Is Social Anthropology the New Intel Career Path

Posted by Rob Riggins

The current unrest in the Middle East is an example of the changing landscape for the Intel community and the evolution of skill sets and analytical needs for the future.

At yesterday’s discussion on Evolving Priorities and Threats for the U.S. Intelligence Community, Drs. Steve Cambone of QinetiQ and L. Roger Mason of the Office of the Director of National Intelligence, discussed the growing importance of open source information in evaluating potential threats. Both panelists agreed that this shift in information will impact the required skill sets necessary for Intel work.

We all know the bad guys aren’t as structured as they used to be. Much of the information about trends and activities related to unrest is no longer found in the “safes of government officials.”

Socioeconomic issues such as demographic pressure (too many young males with no prospects for employment), water scarcity and poverty are driving popular movements. Those movements can have profound effects such as the Arab Spring.

Rise of Social Anthropology in Intel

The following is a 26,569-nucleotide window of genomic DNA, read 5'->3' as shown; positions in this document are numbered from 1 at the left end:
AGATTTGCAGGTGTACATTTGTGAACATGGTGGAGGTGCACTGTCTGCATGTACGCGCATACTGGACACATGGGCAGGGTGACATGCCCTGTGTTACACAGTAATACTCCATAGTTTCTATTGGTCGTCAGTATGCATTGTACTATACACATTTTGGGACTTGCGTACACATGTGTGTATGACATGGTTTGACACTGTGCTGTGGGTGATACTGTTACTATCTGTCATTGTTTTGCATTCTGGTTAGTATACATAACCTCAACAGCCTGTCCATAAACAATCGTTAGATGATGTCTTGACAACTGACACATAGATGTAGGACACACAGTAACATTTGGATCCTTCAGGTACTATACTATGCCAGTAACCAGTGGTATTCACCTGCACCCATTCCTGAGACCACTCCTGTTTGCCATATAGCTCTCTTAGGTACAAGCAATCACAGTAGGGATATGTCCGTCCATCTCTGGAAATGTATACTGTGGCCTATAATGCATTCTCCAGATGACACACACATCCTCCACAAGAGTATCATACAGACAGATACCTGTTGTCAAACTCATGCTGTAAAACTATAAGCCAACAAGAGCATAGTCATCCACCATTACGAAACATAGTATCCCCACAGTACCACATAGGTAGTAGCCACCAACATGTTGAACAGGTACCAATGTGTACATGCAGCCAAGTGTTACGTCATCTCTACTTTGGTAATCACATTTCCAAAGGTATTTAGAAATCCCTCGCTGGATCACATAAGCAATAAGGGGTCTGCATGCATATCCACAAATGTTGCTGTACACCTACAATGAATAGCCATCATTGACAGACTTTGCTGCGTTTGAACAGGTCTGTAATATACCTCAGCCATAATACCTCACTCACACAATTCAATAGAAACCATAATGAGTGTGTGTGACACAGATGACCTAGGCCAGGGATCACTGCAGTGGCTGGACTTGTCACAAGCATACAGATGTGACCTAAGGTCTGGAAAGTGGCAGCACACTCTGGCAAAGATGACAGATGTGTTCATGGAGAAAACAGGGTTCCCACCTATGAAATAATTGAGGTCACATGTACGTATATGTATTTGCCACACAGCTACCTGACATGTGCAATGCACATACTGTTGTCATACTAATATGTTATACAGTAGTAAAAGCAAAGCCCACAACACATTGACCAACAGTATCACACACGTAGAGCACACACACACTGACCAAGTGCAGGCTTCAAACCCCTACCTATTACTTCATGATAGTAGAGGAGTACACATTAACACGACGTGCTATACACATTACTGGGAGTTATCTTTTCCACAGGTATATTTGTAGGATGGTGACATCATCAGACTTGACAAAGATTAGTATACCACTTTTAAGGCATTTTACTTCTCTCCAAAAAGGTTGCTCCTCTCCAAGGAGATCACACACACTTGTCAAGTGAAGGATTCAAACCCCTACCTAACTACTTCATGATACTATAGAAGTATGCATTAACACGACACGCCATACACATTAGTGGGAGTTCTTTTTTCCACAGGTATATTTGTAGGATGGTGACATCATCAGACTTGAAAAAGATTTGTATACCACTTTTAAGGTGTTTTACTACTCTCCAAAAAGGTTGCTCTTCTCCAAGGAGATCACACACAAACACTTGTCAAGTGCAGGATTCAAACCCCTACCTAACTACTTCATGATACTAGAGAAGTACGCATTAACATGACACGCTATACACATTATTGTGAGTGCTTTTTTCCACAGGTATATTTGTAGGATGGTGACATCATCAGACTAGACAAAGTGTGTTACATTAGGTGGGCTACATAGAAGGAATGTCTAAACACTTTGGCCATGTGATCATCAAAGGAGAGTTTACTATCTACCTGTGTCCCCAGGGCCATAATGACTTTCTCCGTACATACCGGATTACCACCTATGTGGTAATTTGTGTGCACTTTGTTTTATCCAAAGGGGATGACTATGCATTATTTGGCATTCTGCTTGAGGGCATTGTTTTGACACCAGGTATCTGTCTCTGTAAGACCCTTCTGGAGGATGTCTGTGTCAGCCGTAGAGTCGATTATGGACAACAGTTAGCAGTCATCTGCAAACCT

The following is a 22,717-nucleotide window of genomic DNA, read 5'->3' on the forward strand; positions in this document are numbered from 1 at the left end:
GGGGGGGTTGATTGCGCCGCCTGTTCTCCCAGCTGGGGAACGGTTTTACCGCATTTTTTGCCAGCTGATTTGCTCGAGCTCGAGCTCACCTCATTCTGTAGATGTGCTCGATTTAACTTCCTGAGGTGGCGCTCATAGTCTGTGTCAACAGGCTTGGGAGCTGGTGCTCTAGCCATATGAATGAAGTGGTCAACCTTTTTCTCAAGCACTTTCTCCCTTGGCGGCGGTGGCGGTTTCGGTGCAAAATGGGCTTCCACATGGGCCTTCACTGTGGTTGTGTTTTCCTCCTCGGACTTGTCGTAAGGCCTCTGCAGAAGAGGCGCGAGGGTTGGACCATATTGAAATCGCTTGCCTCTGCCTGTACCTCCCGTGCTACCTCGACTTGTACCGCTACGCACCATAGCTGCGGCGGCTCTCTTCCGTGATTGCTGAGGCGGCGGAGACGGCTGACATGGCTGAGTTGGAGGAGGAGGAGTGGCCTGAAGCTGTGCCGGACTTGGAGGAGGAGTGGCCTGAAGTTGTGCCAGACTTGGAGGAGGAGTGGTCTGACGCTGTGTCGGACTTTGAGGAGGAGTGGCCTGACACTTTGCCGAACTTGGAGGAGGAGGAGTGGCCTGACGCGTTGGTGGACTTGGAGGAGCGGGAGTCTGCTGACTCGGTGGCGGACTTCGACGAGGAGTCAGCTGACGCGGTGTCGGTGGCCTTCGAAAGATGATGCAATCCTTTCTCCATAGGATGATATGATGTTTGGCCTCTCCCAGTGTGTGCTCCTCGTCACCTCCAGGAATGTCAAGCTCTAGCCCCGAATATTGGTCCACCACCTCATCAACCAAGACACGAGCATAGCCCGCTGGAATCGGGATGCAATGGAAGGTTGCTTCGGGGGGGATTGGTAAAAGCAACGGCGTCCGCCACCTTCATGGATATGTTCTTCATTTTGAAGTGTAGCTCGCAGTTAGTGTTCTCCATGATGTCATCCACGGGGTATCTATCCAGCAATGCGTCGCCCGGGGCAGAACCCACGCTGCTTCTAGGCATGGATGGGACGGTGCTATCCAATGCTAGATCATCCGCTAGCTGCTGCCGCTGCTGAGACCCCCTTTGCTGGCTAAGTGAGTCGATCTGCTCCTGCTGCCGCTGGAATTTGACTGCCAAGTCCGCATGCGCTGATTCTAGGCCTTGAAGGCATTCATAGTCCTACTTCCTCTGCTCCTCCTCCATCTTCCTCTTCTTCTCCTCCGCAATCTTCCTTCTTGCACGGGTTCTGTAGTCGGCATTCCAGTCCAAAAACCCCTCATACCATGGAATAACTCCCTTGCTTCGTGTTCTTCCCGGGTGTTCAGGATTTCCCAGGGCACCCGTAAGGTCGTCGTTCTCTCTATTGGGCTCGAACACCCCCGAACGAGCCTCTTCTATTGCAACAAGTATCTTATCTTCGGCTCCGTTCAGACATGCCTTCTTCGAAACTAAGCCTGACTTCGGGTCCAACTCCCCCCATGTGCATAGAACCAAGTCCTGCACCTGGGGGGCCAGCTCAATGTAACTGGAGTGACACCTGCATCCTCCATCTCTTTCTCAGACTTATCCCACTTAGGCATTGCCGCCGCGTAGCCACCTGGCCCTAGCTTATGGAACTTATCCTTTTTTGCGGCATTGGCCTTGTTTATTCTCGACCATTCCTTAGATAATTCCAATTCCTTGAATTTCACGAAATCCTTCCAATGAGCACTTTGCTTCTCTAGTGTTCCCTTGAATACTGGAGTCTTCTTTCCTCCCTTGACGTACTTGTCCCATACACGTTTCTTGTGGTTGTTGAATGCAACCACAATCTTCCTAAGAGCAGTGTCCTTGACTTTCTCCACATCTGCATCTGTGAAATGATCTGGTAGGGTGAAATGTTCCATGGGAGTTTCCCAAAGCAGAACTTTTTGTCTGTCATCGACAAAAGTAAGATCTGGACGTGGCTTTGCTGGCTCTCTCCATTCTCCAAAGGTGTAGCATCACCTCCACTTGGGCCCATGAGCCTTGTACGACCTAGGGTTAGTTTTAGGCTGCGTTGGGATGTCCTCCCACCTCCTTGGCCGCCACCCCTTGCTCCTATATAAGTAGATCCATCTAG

Much of the information regarding these movements is open source information, available to anyone with a computer and some skills. But the analysis of this mountain of information puts a premium on the ability of the Intel community to develop social anthropology skills.

These skills are much more important than 5-10 years ago before the availability of the current deluge of open source information. Much of that open source information is found in social media platforms such as Twitter and Facebook. This social component is playing an increasingly larger role in threat prediction and analysis.

The speakers agreed that we won’t replace counting nukes, which will always be relevant. But there will need to be a “remixing” of intel analysis skill sets to take into account the social aspect.

Will we see a shift in intel hiring? Will there be a change in a bias toward top level vs. deep analysis because there are so many sources of information? Have you already seen this in action? Is this the rise of the social anthropologist?

This entry was posted on Thursday, September 20, 2012 9:05 am

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